High Country continued to perform, however, and by 1972 they had an album on Raccoon, a Warner Brothers imprint controlled by The Youngbloods. High Country was still a traditional bluegrass band, however, and playing acoustic music for a rowdy Winterland crowd must have been daunting indeed. Of the few comments online about this show, no one seems to recall High Country playing. There's no question in my mind, however, that Butch Waller's friendship with Garcia got the band this high profile gig. In any case, it doesn't seemed to have harmed them, as High Country has stayed together over the decades, playing Berkeley's Freight and Salvage almost every New Year's Eve.
December 11, 1972: Grateful Dead/Sons Of Champlin
The Sons Of Champlin had as long a history performing at the Fillmore and The Avalon as The Grateful Dead. The Sons had released three fine albums on Capitol, and they were widely regarded by fellow musicians as one of the most creative and adept bands. However, little success had come their way, and they broke up in 1970. Later in 1970. they had gotten back together under the name Yogi Phlegm, playing an advanced mixture of fusion jazz and soulful rock. By late 1972 the group had bowed to the obvious and begun calling themselves The Sons Of Champlin again.
The Sons were the Dead's Marin neighbors and peers, even though they lacked the Dead's success. When The Sons had opened for the Dead at Winterland on March 5, 1972, a few members (guitarist Terry Haggerty and bassist David Schallock) had gotten stuck in traffic, and Jerry Garcia and Phil Lesh had filled in for some opening blues numbers. This unique occurrence was a clear indicator of The Sons' personal and professional status with the Dead (update: I should add that for much of the 70-72 period, Bill Vitt drummed for both Jerry Garcia and The Sons. I think by December 1972 The Sons had replaced Vitt with Jim Preston, but it was another important musical connection between the groups).
December 12, 1972: Grateful Dead/The Rowan Brothers
Chris and Lorin Rowan were singer/songwriters from Massachusetts, the younger brother of Sea Train guitarist Peter Rowan. The pair had been signed to Columbia Records by Clive Davis, and David Grisman ended up producing their debut album. Among The Rowan Brothers very few early performances had been opening for the Grateful Dead at Fillmore West on July 2, 1971. For that show, Jerry Garcia had played pedal steel guitar and David Grisman had played mandolin, in itself a unique pairing (Bill Kreuzmann had played drums and Bill Wolf had played bass that night). However, Garcia did not perform live with them again as a regular band member, although JGMF points out that Garcia played pedal steel for two numbers when the Rowan Brothers had opened for Hot Tuna and The New Riders the previous month (November 3, 1972).
By late 1972, The Rowan Brothers' debut album had finally been released on Columbia. Columbia was (rather unfortunately) pushing the LP with a qoute from Jerry Garcia where he said, essentially "these guys could be the next Beatles." The quote was taken out of context, and it assured that the Rowan Brothers could never live up to their hype. The album was produced by Bill Wolf and "David Diadem," the name Grisman used for the record (Bill Wolf would be the sound engineer for the "Last Five Nights" at Winterland in October 1974). On stage, the two Rowans wore spangly Nudie-type jackets. John Douglas played drums, while Wolf played bass. Grisman played keyboards, strangely enough, but he came out from behind his organ to play an electric mandolin solo. I suspect few people had any idea that this was the guy who had played on American Beauty.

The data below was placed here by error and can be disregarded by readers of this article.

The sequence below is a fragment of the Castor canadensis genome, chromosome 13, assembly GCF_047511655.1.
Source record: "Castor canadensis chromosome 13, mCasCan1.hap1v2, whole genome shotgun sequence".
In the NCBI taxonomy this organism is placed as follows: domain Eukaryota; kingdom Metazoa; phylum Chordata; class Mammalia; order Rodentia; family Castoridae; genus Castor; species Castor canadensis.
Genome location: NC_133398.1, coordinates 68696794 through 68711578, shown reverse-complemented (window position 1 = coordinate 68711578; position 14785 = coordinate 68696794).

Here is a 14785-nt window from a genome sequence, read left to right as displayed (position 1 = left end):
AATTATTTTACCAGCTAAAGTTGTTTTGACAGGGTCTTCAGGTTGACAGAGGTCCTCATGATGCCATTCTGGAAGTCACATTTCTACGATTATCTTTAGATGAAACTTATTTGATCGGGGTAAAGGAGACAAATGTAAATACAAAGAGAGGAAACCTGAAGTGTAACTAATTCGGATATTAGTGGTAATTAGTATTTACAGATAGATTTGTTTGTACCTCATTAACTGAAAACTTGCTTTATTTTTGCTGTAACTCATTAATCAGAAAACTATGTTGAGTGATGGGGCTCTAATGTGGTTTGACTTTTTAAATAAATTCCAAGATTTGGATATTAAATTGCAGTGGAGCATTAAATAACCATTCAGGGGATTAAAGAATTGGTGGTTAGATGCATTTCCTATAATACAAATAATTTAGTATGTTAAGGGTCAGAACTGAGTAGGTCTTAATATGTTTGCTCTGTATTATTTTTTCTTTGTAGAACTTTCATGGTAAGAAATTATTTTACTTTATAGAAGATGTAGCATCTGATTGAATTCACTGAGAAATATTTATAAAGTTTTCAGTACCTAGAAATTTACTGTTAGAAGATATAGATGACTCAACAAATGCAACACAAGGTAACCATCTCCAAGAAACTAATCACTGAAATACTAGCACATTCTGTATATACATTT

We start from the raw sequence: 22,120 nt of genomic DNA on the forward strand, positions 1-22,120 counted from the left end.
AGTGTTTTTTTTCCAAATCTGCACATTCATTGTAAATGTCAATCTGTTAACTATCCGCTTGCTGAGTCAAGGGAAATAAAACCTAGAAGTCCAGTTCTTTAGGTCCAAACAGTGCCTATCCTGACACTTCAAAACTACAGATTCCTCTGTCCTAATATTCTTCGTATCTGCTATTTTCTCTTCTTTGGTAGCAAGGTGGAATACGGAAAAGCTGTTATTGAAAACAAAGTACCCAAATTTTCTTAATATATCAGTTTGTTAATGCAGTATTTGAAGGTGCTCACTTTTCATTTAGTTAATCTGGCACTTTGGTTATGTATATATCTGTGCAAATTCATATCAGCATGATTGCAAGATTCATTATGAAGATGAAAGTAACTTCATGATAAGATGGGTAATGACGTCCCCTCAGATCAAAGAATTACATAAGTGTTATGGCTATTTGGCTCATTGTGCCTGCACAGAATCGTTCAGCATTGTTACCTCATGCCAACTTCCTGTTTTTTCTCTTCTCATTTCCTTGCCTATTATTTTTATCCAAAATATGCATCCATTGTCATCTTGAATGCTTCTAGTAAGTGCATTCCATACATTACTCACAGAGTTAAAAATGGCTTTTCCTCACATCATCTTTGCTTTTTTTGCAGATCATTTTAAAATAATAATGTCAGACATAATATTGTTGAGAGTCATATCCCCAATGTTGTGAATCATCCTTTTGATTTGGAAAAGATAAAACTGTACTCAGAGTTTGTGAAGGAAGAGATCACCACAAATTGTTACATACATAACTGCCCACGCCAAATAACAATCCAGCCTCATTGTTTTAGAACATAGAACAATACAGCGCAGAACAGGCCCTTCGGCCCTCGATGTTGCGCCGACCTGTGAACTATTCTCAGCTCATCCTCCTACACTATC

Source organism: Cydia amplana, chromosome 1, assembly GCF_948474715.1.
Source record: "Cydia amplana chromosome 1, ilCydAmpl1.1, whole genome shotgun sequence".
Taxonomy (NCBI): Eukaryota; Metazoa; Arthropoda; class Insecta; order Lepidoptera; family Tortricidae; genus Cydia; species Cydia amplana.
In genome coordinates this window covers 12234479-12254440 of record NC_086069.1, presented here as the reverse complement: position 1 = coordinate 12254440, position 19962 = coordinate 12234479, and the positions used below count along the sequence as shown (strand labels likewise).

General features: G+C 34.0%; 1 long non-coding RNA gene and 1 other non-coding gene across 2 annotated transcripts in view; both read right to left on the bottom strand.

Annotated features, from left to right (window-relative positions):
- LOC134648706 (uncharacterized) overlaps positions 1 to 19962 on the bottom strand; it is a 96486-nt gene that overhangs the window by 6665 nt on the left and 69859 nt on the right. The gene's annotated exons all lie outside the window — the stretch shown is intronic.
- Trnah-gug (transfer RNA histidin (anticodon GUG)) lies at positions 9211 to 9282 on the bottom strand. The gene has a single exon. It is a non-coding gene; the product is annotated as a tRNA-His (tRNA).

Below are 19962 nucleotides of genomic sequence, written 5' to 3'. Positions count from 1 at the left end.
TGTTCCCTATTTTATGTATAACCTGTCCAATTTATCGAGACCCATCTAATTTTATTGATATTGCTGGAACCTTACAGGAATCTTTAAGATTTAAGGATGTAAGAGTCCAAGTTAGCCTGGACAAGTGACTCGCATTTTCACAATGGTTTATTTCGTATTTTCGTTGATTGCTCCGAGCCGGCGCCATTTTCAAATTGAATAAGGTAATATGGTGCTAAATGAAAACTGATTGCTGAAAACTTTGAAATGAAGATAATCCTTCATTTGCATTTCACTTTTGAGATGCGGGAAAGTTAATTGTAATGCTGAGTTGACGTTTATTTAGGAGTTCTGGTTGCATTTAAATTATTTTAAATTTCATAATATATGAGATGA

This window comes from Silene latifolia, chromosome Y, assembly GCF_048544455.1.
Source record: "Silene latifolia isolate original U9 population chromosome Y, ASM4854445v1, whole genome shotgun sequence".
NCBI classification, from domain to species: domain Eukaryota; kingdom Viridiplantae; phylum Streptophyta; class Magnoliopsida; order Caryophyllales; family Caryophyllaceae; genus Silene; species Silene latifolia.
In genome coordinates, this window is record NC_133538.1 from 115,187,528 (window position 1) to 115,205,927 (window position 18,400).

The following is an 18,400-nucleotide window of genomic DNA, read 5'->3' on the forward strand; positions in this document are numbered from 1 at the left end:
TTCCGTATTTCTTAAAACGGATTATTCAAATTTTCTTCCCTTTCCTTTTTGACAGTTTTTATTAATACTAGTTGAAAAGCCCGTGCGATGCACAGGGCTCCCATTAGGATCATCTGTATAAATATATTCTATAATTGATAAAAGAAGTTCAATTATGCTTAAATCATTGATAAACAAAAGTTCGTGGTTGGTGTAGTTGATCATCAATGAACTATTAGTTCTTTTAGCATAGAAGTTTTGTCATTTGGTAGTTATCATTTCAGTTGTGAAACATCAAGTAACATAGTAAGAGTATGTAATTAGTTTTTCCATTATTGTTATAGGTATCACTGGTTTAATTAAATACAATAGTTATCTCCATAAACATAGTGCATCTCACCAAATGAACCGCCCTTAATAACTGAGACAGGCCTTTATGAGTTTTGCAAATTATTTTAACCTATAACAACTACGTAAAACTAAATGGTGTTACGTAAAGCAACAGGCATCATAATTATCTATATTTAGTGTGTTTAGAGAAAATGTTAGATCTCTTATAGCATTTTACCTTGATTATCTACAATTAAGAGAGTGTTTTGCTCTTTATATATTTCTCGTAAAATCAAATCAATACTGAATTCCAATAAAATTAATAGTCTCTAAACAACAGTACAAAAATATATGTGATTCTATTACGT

The night of December 12, 1972 was not only my first Grateful Dead concert, but the first rock concert I had ever gone to. I can thus say with certainty that by 8:00 pm on Tuesday, December 12, The Rowan Brothers were the best rock band I had ever seen. When the Dead came on shortly afterwards, with Garcia and Weir wearing spangly Nudie suits, like C&W stars, I just assumed that all bands did that, since the Rowan Brothers had also. What did I know? Maybe all keyboard players took mandolin solos--I had nothing else to go on.
After these shows, it was clear that the Dead could not only sell out Winterland by themselves on a weeknight, but that the shows were long enough that opening acts did not add to the experience. Certainly the Dead in the 1970s were so overwhelming on stage that it was hard to even remember what had happened before they came on, and I can't say I missed having opening acts. Still, it was interesting to see a unique situation where Garcia and the Dead were apparently asked which of their friends they wanted to invite to open their shows, and to see which old friends were put on the bill.
Appendix: December 8-9 conflicts
I presume the Dead/Allmans Winterland extravaganza was scheduled for December 10-12 because of other weekend conflicts. The Allman Brothers had a whole tour scheduled, and they were booked at Crisler Arena in Ann Arbor, MI on Saturday, December 9. In fact, the Allman Brothers played this show, their first without Berry Oakley, replaced by new bassist Lamar Williams. However, it must have simply been too daunting to plan to fly to San Francisco afterwards, so that must be why the Allmans had to back out.
Bill Graham Presents had other shows booked for the weekend at Winterland, as he did almost every weekend. Friday December 8 featured J. Geils Band/Loggins & Messsina/Tranquility, and Saturday December 9 featured Quicksilver. Quicksilver in fact canceled, and I believe Winterland was dark that night--very rare for a Saturday--but I assume it was too late to consider adding another Dead date. Knowing how big the Dead were about to become, it seems obvious that a Saturday night should have been added, but that can hardly have been self-evident at the time.